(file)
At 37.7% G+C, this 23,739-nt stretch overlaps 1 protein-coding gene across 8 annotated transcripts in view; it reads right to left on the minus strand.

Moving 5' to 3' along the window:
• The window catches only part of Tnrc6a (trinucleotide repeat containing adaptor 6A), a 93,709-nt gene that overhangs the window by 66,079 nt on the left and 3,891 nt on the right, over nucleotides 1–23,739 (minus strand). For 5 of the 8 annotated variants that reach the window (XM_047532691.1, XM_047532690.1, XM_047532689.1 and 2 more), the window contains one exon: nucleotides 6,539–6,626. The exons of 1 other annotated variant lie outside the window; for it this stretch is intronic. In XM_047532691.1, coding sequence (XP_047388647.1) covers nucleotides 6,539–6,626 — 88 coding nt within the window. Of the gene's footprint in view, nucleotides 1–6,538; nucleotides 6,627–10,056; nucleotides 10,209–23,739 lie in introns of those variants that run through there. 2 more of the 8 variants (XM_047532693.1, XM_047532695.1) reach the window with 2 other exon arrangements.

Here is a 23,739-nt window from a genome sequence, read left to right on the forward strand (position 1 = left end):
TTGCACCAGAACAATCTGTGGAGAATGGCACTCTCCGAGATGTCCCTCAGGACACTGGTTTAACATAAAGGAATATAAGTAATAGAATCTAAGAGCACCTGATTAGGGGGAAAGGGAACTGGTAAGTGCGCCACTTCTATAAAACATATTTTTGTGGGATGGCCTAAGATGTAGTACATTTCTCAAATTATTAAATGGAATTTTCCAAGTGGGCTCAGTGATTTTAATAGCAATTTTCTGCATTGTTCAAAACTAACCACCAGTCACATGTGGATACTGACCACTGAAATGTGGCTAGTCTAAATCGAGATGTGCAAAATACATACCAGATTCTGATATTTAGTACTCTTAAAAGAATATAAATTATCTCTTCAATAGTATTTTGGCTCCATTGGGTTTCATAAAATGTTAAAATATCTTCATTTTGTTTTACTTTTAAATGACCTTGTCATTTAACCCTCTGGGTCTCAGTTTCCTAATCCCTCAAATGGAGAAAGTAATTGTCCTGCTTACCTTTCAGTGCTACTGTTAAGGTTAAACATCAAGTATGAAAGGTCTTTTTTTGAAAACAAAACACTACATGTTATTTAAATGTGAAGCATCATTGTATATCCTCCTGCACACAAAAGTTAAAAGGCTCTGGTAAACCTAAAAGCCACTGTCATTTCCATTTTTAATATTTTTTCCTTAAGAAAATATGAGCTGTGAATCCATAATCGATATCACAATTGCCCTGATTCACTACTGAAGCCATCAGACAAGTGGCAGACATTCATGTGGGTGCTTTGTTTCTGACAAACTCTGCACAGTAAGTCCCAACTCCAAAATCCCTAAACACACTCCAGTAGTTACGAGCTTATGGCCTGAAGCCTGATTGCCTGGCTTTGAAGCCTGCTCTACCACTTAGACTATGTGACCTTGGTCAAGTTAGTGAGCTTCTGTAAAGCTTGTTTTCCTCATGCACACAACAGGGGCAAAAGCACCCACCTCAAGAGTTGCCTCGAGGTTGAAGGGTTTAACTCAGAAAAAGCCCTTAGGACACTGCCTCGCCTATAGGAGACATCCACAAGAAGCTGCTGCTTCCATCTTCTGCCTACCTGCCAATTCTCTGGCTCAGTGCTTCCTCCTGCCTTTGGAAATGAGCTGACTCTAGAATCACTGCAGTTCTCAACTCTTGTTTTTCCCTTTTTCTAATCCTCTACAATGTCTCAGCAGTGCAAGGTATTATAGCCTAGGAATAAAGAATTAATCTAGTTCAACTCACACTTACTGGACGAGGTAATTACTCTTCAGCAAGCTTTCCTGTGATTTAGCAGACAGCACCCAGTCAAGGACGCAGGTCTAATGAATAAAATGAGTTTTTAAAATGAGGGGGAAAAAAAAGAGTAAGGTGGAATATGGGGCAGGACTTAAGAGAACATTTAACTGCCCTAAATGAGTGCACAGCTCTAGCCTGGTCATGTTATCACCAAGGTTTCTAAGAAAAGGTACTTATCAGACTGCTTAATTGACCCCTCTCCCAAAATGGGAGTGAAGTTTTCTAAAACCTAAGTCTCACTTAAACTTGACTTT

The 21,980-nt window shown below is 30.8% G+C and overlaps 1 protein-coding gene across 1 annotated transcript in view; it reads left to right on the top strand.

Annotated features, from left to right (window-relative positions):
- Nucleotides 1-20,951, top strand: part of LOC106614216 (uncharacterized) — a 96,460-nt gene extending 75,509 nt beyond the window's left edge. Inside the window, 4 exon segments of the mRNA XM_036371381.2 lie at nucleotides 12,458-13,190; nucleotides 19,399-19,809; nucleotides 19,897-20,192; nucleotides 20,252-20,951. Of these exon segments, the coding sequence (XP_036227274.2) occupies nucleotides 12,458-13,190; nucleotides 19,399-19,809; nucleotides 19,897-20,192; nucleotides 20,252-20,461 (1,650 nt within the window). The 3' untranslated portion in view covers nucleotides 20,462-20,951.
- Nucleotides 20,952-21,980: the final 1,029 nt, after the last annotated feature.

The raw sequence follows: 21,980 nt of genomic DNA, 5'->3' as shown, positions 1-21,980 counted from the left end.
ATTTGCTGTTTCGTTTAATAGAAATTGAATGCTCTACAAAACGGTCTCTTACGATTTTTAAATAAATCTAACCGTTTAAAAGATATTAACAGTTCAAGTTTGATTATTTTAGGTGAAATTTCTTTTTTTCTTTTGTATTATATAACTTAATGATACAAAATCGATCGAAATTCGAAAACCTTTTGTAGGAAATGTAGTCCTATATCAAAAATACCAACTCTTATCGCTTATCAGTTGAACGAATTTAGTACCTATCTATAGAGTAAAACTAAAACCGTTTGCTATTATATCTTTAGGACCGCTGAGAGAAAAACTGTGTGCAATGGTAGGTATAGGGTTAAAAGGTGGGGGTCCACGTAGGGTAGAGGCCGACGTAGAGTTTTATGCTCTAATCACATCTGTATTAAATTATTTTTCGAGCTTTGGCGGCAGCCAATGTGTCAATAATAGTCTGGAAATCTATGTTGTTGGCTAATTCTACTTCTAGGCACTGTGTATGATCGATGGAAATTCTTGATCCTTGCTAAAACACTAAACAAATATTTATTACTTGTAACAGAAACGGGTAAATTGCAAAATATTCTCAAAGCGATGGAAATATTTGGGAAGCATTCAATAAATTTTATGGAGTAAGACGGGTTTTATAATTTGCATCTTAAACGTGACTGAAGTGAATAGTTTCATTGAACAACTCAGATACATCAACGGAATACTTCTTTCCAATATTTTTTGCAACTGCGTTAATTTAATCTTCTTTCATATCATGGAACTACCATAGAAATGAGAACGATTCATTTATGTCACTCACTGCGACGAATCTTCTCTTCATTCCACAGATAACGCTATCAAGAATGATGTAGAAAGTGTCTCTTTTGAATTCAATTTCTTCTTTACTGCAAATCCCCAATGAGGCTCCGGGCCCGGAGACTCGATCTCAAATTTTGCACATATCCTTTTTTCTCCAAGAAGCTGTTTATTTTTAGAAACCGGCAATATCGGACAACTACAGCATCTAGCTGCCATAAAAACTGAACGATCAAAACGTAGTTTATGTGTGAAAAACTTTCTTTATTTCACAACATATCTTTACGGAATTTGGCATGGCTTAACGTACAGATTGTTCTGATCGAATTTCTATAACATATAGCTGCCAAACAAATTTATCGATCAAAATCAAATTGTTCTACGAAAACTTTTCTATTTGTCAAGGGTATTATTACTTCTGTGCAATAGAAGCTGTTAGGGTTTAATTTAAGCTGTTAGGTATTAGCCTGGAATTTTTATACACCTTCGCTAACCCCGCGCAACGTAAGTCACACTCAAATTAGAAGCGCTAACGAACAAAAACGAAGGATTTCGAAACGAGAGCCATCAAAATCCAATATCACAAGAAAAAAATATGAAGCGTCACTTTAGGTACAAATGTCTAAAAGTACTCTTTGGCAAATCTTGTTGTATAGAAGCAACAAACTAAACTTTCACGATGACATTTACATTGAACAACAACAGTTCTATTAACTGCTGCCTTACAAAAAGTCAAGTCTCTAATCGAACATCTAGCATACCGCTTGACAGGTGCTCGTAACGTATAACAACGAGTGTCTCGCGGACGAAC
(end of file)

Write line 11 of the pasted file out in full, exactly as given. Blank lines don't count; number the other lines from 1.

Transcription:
ATTTGCTGTTTCGTTTAATAGAAATTGAATGCTCTACAAAACGGTCTCTTACGATTTTTAAATAAATCTAACCGTTTAAAAGATATTAACAGTTCAAGTTTGATTATTTTAGGTGAAATTTCTTTTTTTCTTTTGTATTATATAACTTAATGATACAAAATCGATCGAAATTCGAAAACCTTTTGTAGGAAATGTAGTCCTATATCAAAAATACCAACTCTTATCGCTTATCAGTTGAACGAATTTAGTACCTATCTATAGAGTAAAACTAAAACCGTTTGCTATTATATCTTTAGGACCGCTGAGAGAAAAACTGTGTGCAATGGTAGGTATAGGGTTAAAAGGTGGGGGTCCACGTAGGGTAGAGGCCGACGTAGAGTTTTATGCTCTAATCACATCTGTATTAAATTATTTTTCGAGCTTTGGCGGCAGCCAATGTGTCAATAATAGTCTGGAAATCTATGTTGTTGGCTAATTCTACTTCTAGGCACTGTGTATGATCGATGGAAATTCTTGATCCTTGCTAAAACACTAAACAAATATTTATTACTTGTAACAGAAACGGGTAAATTGCAAAATATTCTCAAAGCGATGGAAATATTTGGGAAGCATTCAATAAATTTTATGGAGTAAGACGGGTTTTATAATTTGCATCTTAAACGTGACTGAAGTGAATAGTTTCATTGAACAACTCAGATACATCAACGGAATACTTCTTTCCAATATTTTTTGCAACTGCGTTAATTTAATCTTCTTTCATATCATGGAACTACCATAGAAATGAGAACGATTCATTTATGTCACTCACTGCGACGAATCTTCTCTTCATTCCACAGATAACGCTATCAAGAATGATGTAGAAAGTGTCTCTTTTGAATTCAATTTCTTCTTTACTGCAAATCCCCAATGAGGCTCCGGGCCCGGAGACTCGATCTCAAATTTTGCACATATCCTTTTTTCTCCAAGAAGCTGTTTATTTTTAGAAACCGGCAATATCGGACAACTACAGCATCTAGCTGCCATAAAAACTGAACGATCAAAACGTAGTTTATGTGTGAAAAACTTTCTTTATTTCACAACATATCTTTACGGAATTTGGCATGGCTTAACGTACAGATTGTTCTGATCGAATTTCTATAACATATAGCTGCCAAACAAATTTATCGATCAAAATCAAATTGTTCTACGAAAACTTTTCTATTTGTCAAGGGTATTATTACTTCTGTGCAATAGAAGCTGTTAGGGTTTAATTTAAGCTGTTAGGTATTAGCCTGGAATTTTTATACACCTTCGCTAACCCCGCGCAACGTAAGTCACACTCAAATTAGAAGCGCTAACGAACAAAAACGAAGGATTTCGAAACGAGAGCCATCAAAATCCAATATCACAAGAAAAAAATATGAAGCGTCACTTTAGGTACAAATGTCTAAAAGTACTCTTTGGCAAATCTTGTTGTATAGAAGCAACAAACTAAACTTTCACGATGACATTTACATTGAACAACAACAGTTCTATTAACTGCTGCCTTACAAAAAGTCAAGTCTCTAATCGAACATCTAGCATACCGCTTGACAGGTGCTCGTAACGTATAACAACGAGTGTCTCGCGGACGAAC